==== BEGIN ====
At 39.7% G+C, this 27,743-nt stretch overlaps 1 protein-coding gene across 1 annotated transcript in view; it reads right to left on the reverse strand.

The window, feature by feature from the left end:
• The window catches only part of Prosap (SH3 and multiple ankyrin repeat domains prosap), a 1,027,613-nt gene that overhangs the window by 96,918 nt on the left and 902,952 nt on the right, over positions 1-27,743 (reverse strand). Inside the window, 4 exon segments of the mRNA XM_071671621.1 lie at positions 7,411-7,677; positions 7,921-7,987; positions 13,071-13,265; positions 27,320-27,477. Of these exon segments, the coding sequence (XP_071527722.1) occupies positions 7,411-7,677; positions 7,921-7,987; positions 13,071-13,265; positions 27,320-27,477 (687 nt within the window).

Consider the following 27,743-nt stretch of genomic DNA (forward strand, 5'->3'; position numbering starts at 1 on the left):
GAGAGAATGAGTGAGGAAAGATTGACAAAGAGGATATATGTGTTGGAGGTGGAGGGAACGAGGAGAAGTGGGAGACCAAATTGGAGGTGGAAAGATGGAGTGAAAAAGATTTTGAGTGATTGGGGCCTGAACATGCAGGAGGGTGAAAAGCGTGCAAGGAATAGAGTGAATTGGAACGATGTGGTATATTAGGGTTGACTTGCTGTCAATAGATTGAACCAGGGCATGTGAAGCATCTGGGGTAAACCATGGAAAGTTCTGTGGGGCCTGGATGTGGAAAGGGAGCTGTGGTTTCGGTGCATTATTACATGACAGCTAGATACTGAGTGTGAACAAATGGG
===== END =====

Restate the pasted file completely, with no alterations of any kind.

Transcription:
At 39.7% G+C, this 27,743-nt stretch overlaps 1 protein-coding gene across 1 annotated transcript in view; it reads right to left on the reverse strand.

The window, feature by feature from the left end:
• The window catches only part of Prosap (SH3 and multiple ankyrin repeat domains prosap), a 1,027,613-nt gene that overhangs the window by 96,918 nt on the left and 902,952 nt on the right, over positions 1-27,743 (reverse strand). Inside the window, 4 exon segments of the mRNA XM_071671621.1 lie at positions 7,411-7,677; positions 7,921-7,987; positions 13,071-13,265; positions 27,320-27,477. Of these exon segments, the coding sequence (XP_071527722.1) occupies positions 7,411-7,677; positions 7,921-7,987; positions 13,071-13,265; positions 27,320-27,477 (687 nt within the window).

Consider the following 27,743-nt stretch of genomic DNA (forward strand, 5'->3'; position numbering starts at 1 on the left):
GAGAGAATGAGTGAGGAAAGATTGACAAAGAGGATATATGTGTTGGAGGTGGAGGGAACGAGGAGAAGTGGGAGACCAAATTGGAGGTGGAAAGATGGAGTGAAAAAGATTTTGAGTGATTGGGGCCTGAACATGCAGGAGGGTGAAAAGCGTGCAAGGAATAGAGTGAATTGGAACGATGTGGTATATTAGGGTTGACTTGCTGTCAATAGATTGAACCAGGGCATGTGAAGCATCTGGGGTAAACCATGGAAAGTTCTGTGGGGCCTGGATGTGGAAAGGGAGCTGTGGTTTCGGTGCATTATTACATGACAGCTAGATACTGAGTGTGAACAAATGGG